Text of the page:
Asia is a large continent, and trying to make a general assessment of its response to the virus is almost impossible. However, some trends and particular good examples can be examined—and if we exclude China, a world unto itself, we can attempt a classification.
First, there are the countries on the border with China, its southern geographical “belt”: Cambodia, Laos, Vietnam and Myanmar, direct neighbors but among the least-affected countries in the world. Then, there are the countries with large populations, from Indonesia to the highly populous nations of South Asia, with relatively “few cases.” Then, the rich countries, technologically advanced but not always praiseworthy at the social level (South Korea, Malaysia, Singapore). Finally, the areas where war reigns, more or less explicitly proclaimed, from Afghanistan to the endemic conflicts around Myanmar.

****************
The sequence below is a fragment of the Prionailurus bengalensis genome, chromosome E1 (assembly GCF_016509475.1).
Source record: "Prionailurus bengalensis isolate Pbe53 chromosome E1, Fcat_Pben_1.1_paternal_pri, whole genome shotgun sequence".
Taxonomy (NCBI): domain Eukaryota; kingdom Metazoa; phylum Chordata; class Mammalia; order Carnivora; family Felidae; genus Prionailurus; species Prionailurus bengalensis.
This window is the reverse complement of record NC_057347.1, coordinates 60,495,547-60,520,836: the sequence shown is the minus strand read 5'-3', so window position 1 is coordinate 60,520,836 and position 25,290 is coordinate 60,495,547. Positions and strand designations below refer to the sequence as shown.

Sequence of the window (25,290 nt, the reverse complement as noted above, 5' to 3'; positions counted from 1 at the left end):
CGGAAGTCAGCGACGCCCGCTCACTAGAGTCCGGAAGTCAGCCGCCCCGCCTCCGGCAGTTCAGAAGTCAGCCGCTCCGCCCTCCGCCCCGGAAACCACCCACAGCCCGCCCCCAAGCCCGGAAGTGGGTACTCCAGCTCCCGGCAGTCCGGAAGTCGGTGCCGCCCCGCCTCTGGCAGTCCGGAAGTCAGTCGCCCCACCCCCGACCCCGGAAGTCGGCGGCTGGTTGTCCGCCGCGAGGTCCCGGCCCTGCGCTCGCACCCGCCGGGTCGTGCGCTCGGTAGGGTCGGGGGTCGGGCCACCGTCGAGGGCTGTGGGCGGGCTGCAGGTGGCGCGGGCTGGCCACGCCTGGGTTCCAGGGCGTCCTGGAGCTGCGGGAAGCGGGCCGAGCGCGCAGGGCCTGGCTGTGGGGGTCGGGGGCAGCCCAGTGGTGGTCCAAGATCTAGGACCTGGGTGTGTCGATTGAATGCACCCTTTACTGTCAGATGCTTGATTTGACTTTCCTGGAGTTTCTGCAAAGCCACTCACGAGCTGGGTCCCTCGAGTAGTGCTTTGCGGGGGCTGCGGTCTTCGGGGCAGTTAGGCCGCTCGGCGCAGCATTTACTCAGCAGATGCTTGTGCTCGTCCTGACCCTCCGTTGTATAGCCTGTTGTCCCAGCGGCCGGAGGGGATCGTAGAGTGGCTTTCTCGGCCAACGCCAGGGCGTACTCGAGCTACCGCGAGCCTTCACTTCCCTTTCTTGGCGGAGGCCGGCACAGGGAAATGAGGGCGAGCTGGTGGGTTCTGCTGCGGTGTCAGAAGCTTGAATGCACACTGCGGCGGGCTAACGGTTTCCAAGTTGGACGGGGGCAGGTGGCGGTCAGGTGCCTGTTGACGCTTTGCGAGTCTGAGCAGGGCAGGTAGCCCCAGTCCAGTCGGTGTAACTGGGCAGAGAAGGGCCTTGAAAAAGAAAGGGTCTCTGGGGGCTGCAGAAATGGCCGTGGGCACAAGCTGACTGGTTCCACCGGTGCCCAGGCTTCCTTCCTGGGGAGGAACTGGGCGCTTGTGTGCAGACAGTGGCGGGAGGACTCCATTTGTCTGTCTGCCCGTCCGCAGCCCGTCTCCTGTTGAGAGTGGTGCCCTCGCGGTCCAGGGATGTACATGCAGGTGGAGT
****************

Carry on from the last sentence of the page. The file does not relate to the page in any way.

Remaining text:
First, we must look at the “mystery of the (Chinese) belt.” Looking at the statistics table, it is striking that only five countries in Asia have zero recorded deaths. Excluding East Timor (24 cases, 0 deaths) and Turkmenistan (0 cases, 0 deaths), the others are Vietnam, Cambodia and Laos, to which we can add Myanmar (only 6 deaths). These are the countries from the southern “belt” of China, on the periphery of the “Empire” and therefore the closest to the epicenter in Wuhan (Central Asia, further to the west, was also little affected, but is farther from the epicenter).
Read all on ilmanifesto (published on June 21th)